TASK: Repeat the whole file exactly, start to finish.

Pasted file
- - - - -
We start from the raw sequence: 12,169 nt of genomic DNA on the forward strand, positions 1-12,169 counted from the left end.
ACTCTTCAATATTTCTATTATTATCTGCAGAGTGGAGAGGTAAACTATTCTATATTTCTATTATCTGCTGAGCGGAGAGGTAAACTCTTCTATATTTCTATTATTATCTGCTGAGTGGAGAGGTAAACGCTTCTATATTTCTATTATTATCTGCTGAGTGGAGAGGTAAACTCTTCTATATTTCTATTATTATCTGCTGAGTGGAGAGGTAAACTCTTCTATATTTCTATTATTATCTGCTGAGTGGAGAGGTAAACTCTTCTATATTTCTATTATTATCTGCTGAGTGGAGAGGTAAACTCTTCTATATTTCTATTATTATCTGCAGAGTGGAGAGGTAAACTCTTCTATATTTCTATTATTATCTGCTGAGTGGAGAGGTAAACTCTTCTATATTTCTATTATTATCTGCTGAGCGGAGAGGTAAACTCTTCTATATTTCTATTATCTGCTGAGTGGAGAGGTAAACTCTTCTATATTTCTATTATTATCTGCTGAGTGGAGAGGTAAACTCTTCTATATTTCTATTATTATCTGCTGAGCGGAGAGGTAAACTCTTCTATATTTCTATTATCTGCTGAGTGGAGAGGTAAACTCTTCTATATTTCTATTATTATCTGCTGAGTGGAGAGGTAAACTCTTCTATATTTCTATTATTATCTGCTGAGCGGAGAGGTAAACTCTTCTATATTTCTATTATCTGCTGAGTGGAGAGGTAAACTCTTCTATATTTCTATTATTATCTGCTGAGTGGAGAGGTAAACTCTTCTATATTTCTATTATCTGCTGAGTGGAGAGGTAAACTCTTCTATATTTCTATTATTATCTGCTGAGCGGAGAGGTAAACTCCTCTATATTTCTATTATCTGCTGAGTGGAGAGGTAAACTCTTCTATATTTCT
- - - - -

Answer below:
We start from the raw sequence: 12,169 nt of genomic DNA on the forward strand, positions 1-12,169 counted from the left end.
ACTCTTCAATATTTCTATTATTATCTGCAGAGTGGAGAGGTAAACTATTCTATATTTCTATTATCTGCTGAGCGGAGAGGTAAACTCTTCTATATTTCTATTATTATCTGCTGAGTGGAGAGGTAAACGCTTCTATATTTCTATTATTATCTGCTGAGTGGAGAGGTAAACTCTTCTATATTTCTATTATTATCTGCTGAGTGGAGAGGTAAACTCTTCTATATTTCTATTATTATCTGCTGAGTGGAGAGGTAAACTCTTCTATATTTCTATTATTATCTGCTGAGTGGAGAGGTAAACTCTTCTATATTTCTATTATTATCTGCAGAGTGGAGAGGTAAACTCTTCTATATTTCTATTATTATCTGCTGAGTGGAGAGGTAAACTCTTCTATATTTCTATTATTATCTGCTGAGCGGAGAGGTAAACTCTTCTATATTTCTATTATCTGCTGAGTGGAGAGGTAAACTCTTCTATATTTCTATTATTATCTGCTGAGTGGAGAGGTAAACTCTTCTATATTTCTATTATTATCTGCTGAGCGGAGAGGTAAACTCTTCTATATTTCTATTATCTGCTGAGTGGAGAGGTAAACTCTTCTATATTTCTATTATTATCTGCTGAGTGGAGAGGTAAACTCTTCTATATTTCTATTATTATCTGCTGAGCGGAGAGGTAAACTCTTCTATATTTCTATTATCTGCTGAGTGGAGAGGTAAACTCTTCTATATTTCTATTATTATCTGCTGAGTGGAGAGGTAAACTCTTCTATATTTCTATTATCTGCTGAGTGGAGAGGTAAACTCTTCTATATTTCTATTATTATCTGCTGAGCGGAGAGGTAAACTCCTCTATATTTCTATTATCTGCTGAGTGGAGAGGTAAACTCTTCTATATTTCT